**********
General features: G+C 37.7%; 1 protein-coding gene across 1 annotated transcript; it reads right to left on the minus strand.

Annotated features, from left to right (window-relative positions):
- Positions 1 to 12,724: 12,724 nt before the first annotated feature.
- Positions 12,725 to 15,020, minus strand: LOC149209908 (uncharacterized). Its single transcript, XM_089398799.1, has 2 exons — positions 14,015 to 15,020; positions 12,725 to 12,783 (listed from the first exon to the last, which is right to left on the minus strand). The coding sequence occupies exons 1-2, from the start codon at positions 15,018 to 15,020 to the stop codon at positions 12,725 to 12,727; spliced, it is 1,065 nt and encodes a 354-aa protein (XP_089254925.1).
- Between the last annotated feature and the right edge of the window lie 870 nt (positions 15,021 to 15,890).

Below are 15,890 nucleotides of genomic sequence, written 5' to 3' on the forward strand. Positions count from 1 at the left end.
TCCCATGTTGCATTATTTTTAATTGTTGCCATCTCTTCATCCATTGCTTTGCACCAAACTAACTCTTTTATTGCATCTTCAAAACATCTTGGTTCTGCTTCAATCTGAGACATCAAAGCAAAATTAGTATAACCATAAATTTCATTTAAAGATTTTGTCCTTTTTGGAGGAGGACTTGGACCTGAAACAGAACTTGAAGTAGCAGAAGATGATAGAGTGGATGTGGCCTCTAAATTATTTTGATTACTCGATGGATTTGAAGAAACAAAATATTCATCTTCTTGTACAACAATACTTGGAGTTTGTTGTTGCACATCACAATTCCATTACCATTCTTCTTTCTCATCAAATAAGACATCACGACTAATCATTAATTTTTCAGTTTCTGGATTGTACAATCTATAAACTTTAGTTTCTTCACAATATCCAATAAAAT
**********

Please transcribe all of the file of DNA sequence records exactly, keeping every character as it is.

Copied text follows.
General features: G+C 37.7%; 1 protein-coding gene across 1 annotated transcript; it reads right to left on the minus strand.

Annotated features, from left to right (window-relative positions):
- Positions 1 to 12,724: 12,724 nt before the first annotated feature.
- Positions 12,725 to 15,020, minus strand: LOC149209908 (uncharacterized). Its single transcript, XM_089398799.1, has 2 exons — positions 14,015 to 15,020; positions 12,725 to 12,783 (listed from the first exon to the last, which is right to left on the minus strand). The coding sequence occupies exons 1-2, from the start codon at positions 15,018 to 15,020 to the stop codon at positions 12,725 to 12,727; spliced, it is 1,065 nt and encodes a 354-aa protein (XP_089254925.1).
- Between the last annotated feature and the right edge of the window lie 870 nt (positions 15,021 to 15,890).

Below are 15,890 nucleotides of genomic sequence, written 5' to 3' on the forward strand. Positions count from 1 at the left end.
TCCCATGTTGCATTATTTTTAATTGTTGCCATCTCTTCATCCATTGCTTTGCACCAAACTAACTCTTTTATTGCATCTTCAAAACATCTTGGTTCTGCTTCAATCTGAGACATCAAAGCAAAATTAGTATAACCATAAATTTCATTTAAAGATTTTGTCCTTTTTGGAGGAGGACTTGGACCTGAAACAGAACTTGAAGTAGCAGAAGATGATAGAGTGGATGTGGCCTCTAAATTATTTTGATTACTCGATGGATTTGAAGAAACAAAATATTCATCTTCTTGTACAACAATACTTGGAGTTTGTTGTTGCACATCACAATTCCATTACCATTCTTCTTTCTCATCAAATAAGACATCACGACTAATCATTAATTTTTCAGTTTCTGGATTGTACAATCTATAAACTTTAGTTTCTTCACAATATCCAATAAAAT